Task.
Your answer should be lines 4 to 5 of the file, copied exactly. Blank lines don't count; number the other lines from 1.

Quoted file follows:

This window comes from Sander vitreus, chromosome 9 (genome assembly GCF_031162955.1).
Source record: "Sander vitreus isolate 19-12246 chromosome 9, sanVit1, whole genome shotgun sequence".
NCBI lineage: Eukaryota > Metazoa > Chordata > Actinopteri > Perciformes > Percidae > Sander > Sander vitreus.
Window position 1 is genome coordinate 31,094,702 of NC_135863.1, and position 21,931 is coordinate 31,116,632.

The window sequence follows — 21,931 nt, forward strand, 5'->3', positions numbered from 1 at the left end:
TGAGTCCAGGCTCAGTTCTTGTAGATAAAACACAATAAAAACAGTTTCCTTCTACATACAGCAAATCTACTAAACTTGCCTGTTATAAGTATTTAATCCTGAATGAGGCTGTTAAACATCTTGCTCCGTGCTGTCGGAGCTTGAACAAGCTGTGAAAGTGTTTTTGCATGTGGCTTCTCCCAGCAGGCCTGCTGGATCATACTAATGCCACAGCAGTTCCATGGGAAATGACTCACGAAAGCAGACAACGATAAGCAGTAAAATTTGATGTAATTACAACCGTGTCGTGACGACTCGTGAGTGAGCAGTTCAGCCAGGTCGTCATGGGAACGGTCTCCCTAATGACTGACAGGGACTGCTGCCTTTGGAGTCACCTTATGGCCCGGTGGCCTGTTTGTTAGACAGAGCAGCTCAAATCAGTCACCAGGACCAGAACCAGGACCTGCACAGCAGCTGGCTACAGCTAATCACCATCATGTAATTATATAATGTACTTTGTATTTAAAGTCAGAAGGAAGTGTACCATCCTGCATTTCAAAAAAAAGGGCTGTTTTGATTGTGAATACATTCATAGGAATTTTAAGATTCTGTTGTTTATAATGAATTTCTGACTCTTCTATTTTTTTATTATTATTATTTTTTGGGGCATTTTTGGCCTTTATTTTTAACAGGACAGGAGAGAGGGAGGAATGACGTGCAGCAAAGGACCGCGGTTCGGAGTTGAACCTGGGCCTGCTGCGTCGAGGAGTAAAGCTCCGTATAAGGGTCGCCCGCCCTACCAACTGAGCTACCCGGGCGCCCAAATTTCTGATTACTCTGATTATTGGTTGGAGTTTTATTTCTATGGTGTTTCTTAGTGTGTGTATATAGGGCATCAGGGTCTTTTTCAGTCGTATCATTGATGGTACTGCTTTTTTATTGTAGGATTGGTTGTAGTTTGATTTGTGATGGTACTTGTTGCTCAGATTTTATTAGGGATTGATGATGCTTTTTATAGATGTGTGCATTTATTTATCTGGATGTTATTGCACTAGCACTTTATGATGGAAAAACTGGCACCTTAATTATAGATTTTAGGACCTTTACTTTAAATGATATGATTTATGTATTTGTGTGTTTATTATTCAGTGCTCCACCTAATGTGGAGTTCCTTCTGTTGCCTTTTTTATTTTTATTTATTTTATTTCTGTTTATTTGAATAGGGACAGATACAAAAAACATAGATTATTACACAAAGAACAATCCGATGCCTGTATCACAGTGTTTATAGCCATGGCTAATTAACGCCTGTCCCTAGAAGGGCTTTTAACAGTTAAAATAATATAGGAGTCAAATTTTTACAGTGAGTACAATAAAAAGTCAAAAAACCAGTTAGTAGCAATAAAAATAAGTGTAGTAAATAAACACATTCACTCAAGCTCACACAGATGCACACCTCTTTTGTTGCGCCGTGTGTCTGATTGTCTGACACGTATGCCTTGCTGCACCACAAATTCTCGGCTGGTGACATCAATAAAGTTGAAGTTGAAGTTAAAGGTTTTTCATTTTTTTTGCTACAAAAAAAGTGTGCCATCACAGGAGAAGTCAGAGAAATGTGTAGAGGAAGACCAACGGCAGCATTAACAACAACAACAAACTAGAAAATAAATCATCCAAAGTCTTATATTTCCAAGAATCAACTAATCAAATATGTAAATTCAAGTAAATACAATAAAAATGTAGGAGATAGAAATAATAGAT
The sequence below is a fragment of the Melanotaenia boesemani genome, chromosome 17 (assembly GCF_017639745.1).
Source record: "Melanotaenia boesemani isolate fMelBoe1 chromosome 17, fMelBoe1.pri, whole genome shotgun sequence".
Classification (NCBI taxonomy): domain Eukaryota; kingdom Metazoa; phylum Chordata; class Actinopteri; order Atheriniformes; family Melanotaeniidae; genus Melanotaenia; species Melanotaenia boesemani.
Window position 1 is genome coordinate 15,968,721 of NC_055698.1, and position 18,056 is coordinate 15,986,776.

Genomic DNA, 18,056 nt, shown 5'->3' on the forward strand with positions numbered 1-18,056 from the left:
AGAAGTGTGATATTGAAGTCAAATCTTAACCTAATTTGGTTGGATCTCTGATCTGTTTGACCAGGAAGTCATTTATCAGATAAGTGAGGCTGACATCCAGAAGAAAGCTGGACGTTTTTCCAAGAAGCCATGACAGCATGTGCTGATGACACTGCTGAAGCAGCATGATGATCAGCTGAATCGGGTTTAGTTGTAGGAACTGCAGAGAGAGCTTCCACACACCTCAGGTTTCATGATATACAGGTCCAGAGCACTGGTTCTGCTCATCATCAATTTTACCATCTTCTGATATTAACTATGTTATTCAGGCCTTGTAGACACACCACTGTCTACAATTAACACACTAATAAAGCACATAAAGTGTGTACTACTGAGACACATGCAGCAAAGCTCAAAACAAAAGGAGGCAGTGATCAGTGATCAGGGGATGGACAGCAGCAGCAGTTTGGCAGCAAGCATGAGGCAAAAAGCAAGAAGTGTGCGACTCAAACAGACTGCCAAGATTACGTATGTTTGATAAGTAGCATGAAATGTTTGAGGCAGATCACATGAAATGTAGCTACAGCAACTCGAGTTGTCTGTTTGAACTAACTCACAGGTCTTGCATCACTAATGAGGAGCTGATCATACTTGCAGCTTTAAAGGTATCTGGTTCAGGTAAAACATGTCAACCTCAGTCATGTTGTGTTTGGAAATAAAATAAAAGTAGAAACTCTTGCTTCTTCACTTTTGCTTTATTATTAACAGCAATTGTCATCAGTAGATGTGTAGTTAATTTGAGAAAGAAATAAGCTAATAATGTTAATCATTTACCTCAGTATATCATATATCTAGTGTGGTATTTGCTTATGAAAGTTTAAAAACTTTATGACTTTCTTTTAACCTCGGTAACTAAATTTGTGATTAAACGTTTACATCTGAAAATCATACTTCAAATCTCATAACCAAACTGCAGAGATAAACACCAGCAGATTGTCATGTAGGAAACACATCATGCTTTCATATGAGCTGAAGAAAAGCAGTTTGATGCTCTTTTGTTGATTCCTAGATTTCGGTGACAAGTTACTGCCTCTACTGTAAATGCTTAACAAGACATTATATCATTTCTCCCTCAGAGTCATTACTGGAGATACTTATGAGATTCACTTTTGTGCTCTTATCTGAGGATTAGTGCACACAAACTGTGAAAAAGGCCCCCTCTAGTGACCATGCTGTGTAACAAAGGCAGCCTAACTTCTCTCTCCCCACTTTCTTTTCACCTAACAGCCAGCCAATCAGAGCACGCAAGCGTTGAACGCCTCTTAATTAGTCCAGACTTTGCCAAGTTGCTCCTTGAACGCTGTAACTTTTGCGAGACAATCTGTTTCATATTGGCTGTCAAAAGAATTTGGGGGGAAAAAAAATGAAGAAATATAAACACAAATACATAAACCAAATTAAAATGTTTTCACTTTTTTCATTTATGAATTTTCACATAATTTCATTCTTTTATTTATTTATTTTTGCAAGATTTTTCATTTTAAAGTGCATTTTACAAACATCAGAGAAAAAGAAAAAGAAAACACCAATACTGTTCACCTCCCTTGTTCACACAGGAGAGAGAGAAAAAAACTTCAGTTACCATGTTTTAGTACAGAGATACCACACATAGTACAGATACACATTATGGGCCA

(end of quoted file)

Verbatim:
Window position 1 is genome coordinate 31,094,702 of NC_135863.1, and position 21,931 is coordinate 31,116,632.

The window sequence follows — 21,931 nt, forward strand, 5'->3', positions numbered from 1 at the left end: